It’s another Texas vs. California update!
The real reason the University of California system is raising taxes: “The real driving force behind the tuition hike is the university’s woefully underfunded pension system, which currently serves 56,000 retired employees. It’s a generous system, despite some reductions the university made for new hires in recent years. An Associated Press analysis found 2,129 retired UC employees collect pensions of more than $100,000 a year; 57 receive more than $200,000; and three receive more than $300,000.” (Hat tip: Pension Tsunami.)
Here’s the rare Texas vs. California item where both Texas and California get dinged: “Calpers holds about 75% of its portfolio in stocks and other risky assets, such as real estate, private equity and, until recently, hedge funds, despite offering benefits that, unlike IRAs or 401(k)s, it guarantees against market risk. Most other states are little different: Illinois holds 75% in risky assets; the Texas teachers’ plan holds 81%.”
A look at the relative pension costs of three bankrupt California cities: San Bernardino, Stockton and Vallejo. (Hat tip: Pension Tsunami.)
Magpul, is moving its headquarters from newly gun-hostile Colorado to Austin. This is on top of moving its manufacturing facilities to Wyoming.
“Something is happening in California. An unstoppable movement for reform is building, attracting support from conscientious Californians.” Much as I’d like to believe it, I remain skeptical that real education and pension reform can happen in California as long as it remains a one-party Democratic state… (Hat tip: Pension Tsunami.)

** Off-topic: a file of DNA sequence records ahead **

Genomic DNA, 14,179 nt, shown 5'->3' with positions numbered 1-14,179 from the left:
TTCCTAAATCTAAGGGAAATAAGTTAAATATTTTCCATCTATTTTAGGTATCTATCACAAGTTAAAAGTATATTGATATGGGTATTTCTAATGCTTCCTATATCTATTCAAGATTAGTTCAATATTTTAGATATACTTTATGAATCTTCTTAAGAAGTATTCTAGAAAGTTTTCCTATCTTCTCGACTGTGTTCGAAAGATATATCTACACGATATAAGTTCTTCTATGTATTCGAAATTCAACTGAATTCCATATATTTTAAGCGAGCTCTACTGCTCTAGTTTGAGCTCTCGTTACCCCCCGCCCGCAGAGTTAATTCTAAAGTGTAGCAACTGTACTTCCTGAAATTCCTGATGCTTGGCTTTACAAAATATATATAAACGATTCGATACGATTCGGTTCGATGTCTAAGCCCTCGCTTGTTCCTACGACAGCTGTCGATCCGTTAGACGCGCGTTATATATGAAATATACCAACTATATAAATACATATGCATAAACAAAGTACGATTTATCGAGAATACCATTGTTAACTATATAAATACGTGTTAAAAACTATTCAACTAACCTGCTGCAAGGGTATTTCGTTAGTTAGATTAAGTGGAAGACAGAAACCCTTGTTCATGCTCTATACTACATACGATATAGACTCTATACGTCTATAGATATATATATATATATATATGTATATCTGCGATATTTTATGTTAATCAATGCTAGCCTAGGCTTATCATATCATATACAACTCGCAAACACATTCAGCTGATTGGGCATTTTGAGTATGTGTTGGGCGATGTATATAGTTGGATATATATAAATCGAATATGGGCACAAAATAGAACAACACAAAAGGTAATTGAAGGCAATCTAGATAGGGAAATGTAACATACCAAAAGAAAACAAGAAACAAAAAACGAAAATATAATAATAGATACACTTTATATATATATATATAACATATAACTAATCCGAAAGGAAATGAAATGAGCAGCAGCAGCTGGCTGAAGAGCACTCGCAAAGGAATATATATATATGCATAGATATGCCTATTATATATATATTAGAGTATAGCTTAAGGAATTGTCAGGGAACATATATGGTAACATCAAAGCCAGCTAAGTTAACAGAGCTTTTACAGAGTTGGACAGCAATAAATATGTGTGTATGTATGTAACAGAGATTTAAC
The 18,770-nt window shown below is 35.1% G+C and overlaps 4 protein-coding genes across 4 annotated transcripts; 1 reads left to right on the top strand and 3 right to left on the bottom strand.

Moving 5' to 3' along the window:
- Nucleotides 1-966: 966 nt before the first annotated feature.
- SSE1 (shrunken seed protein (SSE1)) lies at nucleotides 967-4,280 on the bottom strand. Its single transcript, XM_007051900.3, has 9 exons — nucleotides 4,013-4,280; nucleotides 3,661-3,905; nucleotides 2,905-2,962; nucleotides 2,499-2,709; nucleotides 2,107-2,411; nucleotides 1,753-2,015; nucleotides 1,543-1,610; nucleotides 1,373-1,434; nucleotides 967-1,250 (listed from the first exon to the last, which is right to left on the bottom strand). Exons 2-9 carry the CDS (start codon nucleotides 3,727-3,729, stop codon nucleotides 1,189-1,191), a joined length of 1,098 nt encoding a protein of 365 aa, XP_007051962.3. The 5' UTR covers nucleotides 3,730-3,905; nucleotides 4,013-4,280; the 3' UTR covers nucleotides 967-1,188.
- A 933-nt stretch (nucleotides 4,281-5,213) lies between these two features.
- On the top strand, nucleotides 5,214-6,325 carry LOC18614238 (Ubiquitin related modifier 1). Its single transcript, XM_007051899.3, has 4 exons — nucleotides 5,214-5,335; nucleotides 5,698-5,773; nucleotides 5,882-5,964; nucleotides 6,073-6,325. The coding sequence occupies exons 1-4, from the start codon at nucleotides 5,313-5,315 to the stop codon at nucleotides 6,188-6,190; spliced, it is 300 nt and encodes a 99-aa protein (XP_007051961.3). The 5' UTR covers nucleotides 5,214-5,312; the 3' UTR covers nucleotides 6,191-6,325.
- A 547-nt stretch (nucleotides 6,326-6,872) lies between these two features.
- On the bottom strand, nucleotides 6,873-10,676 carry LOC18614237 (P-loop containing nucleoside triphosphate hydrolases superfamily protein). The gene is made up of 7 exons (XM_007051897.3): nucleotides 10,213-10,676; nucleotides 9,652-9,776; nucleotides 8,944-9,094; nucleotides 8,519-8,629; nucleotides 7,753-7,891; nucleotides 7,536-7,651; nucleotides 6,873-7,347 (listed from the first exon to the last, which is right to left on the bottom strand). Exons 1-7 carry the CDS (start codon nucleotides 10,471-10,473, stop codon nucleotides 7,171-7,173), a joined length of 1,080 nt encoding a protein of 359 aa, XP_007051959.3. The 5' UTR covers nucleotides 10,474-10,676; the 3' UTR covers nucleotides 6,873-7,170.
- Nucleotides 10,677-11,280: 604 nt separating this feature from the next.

How California’s three-decades old Proposition 65 is threatening to bankrupt small businesses and enrich trial lawyers.
California: Roads? We don’t need no stinking roads. 57% of San Diego County’s projected infrastructure spending is on mass transportation…and critics are saying that’s not enough.
I’m surprised that I stumbled on this piece on the Newport Beach Police Department before Dwight did:
In recent years, daily examples of faithful public service inside the Newport Beach Police Department (NBPD) have been overshadowed by alarming corruption. City officials ignore or downplay the misconduct, but NBPD bosses turned the agency into a darker, stupider version of Animal House. Court records and internal documents show the city’s boys in blue have accepted gratuities in exchange for favors, gotten frat-boy drunk at work, lied under oath, passed out confidential information to pals, encouraged oral sex from female job applicants, committed wild adultery on duty, doctored official reports, hurled feces, dished out horrific domestic violence against wives and girlfriends, engaged in intoxicated bar fights, issued criminal threats, vandalized property, converted powerful agency spy equipment to personal use, and rigged promotion systems to ensure mostly see-no-evil, management-loyal employees rise–and let the hijinks continue.
Plus open war against whistle-blowers.
Speaking of public employees behaving badly, from Dwight comes this story of LA firemen being investigated for faking certifications.
Texas home sales reach their highest level in five years.
The headquarters of national buyer’s co-op NATM Buying Corp. is moving from Long island, New York to Irving, Texas.
Finally, in case you missed it a few days ago, three Texas budget links from the Texas Public Policy Foundation:
A detailed call for greater transparency in the Texas budget
A look at what an actual conservative Texas budget would look like; and
A real Texas Budget Worksheet, with historical budget data.